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An Interview with Machen Corps Commander Michael Weiss
Machen Corps Commander Michael Weiss

Machen Corps Commander Michael Weiss

The Machen, in the Kalapa Court, is the court cook. The Machen are responsible for the nourishment of the Sakyong’s family and their guests. For the past 11 years the Machen Corps has been commanded by Mr. Michael Weiss. Hailing from the great state of Texas, Mr. Weiss has been a Shambhala practitioner for over 22 years. Mr. Weiss has a degree in philosophy and psychology from University of Texas-Austin. Khenchen Anthony Miller of the Machen Corps conducted this written interview with Commander Weiss about his experience serving in the Kalapa Court and as a Machen. This is Part One of a two-part interview.

How did you find your way to becoming a Machen?
Back in the late 1990s I was living at Rocky Mountain Shambhala Center, before it became SMC. I had started out at RMSC in the finance office along with Shambhala poet Katie Yates, and the two of us were working under the Finance Director at the time, Mr. Will Wolboldt. The finance office was a nice spot to work, but I found myself slowly migrating to the kitchen. I enjoyed cooking in that context, and people seemed to appreciate what I did. After a few short years, I became head of the kitchen at RMSC.

During my time at RMSC, I lived in a very small, hexagonal cabin perched up on a hill as you go towards the stupa. Folks who were at SMC for programs would often hike towards my cabin on days off, as it was visible from the road and was something of a curious landmark. On many occasions I would be in my cabin, trying to rest after a 60-hour workweek or trying to do my prostrations, and some nice friendly hikers, fresh off of a few weeks of shamatha meditation, would stop by and knock on my door, hoping to take a peek inside. I would typically respond to these uninvited visits with some degree of impatience or annoyance.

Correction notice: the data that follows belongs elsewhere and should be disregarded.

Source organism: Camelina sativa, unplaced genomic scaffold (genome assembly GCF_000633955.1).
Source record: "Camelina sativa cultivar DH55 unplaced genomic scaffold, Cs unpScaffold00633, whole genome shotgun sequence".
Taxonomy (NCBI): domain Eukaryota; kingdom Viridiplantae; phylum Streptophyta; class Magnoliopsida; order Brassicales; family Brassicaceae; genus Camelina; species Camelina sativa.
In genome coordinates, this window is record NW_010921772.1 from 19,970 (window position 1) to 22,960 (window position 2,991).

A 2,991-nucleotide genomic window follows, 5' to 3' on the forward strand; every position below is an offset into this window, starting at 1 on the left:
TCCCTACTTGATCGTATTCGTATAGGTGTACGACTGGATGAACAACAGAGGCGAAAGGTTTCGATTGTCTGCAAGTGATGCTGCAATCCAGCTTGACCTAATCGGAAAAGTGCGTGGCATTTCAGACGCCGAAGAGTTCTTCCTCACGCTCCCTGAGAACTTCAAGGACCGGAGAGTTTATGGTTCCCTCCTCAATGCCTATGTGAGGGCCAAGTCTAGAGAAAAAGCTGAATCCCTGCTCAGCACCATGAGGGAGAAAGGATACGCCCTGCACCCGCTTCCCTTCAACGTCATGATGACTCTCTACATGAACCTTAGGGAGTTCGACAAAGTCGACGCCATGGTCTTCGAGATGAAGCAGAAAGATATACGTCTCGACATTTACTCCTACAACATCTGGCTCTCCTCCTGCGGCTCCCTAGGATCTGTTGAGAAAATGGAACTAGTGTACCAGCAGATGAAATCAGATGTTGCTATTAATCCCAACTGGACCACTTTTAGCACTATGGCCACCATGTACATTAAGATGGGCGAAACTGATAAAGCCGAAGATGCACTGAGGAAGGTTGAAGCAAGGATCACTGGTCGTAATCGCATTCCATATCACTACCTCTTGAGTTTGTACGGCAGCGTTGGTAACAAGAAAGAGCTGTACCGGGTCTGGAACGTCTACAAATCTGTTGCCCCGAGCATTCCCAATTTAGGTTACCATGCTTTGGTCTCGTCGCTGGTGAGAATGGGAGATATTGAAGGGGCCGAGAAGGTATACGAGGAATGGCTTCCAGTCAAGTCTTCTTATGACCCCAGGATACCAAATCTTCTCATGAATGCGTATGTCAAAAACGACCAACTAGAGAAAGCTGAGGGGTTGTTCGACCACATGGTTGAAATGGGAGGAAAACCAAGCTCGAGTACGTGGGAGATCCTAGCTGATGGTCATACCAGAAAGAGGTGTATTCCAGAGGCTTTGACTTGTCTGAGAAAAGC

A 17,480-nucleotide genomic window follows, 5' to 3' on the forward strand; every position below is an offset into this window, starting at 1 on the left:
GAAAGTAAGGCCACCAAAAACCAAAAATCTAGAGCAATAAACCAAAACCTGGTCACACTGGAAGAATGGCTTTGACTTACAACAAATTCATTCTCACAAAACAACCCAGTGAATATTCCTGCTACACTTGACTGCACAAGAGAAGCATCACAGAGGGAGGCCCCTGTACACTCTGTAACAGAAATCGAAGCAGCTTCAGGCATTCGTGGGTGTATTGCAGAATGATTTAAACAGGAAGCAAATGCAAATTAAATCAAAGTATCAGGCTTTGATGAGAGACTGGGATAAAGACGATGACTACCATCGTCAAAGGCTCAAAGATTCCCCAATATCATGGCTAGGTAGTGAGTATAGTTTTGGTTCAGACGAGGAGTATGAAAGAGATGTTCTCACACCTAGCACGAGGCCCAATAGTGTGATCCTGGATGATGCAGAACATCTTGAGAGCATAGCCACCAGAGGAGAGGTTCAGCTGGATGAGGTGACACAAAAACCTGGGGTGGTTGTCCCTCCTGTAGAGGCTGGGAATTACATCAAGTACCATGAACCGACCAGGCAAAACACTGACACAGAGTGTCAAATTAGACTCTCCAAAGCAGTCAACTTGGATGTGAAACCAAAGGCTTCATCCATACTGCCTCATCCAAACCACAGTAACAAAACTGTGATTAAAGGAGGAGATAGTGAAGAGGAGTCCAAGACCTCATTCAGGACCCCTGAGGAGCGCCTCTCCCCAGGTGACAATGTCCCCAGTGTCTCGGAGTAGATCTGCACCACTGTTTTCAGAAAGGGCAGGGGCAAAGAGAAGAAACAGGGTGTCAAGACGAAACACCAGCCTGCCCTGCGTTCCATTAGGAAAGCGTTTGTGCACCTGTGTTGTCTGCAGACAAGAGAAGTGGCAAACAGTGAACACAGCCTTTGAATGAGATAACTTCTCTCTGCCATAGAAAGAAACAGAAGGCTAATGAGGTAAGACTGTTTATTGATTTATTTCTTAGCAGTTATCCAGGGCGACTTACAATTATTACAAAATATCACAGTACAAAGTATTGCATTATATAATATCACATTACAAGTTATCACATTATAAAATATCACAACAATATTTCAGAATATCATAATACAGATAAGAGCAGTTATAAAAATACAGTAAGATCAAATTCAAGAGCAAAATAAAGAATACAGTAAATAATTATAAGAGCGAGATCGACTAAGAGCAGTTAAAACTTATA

Machen Janos Porps, Meta Märtens, and Cecelia Driscoll

Machen Janos Porps, Meta Märtens, and Cecelia Driscoll

One day in the summer of 2000, on a Seminary day off, I got a knock on the door in the afternoon. It was the same thing–participants out hiking and curious about my hexagonal cabin. For some odd reason–maybe I had been reading Pema Chödrön or something–I decided to consciously reverse my usual response and, rather than being sullen and surly, to attempt to be gracious and hospitable. The hikers turned out to be Mr. Benjamin Medrano and another gentleman. I invited them in and asked them to stay and have a beer with me, even though I did not know them. I entertained them in this fashion in my little cabin until they became restless and left to continue their hike.

A year later, Ben Medrano was recruited as a Continuity Kusung for Sakyong Rinpoche. At that time, part of the CK’s job description was to make arrangements for campaign staff–basically to requisition all the staff who would be needed for a particular city center visit or teaching engagement. Ben remembered meeting me at SMC and called me up to inquire as to whether I would be interested in cooking for Rinpoche. I did not have too much going on work-wise at that time, so I said yes. I felt very inspired by what Rinpoche was doing, and I had mentally already made the aspiration that I wanted to do something–whatever it might be–to support Rinpoche in his work. Then the cooking thing came along, and there was sort of a joining of aspiration and opportunity.

What is the most challenging thing about cooking at the Court?  What is the most rewarding part of cooking at the Court?
From a conventional professional standpoint, the most challenging thing about court cooking is the sheer number of variables from one day to the next. Things are always in movement at the Kalapa Court–from the timing of meals to the menus to the number of guests to the level of formality, and so on. In almost any other professional culinary situation, the number of variables is limited and defined by the Chef, or by the management, or by the company. This allows the kitchen to get very good at doing what they do; it also allows for processes to be optimized and standardized, and so on.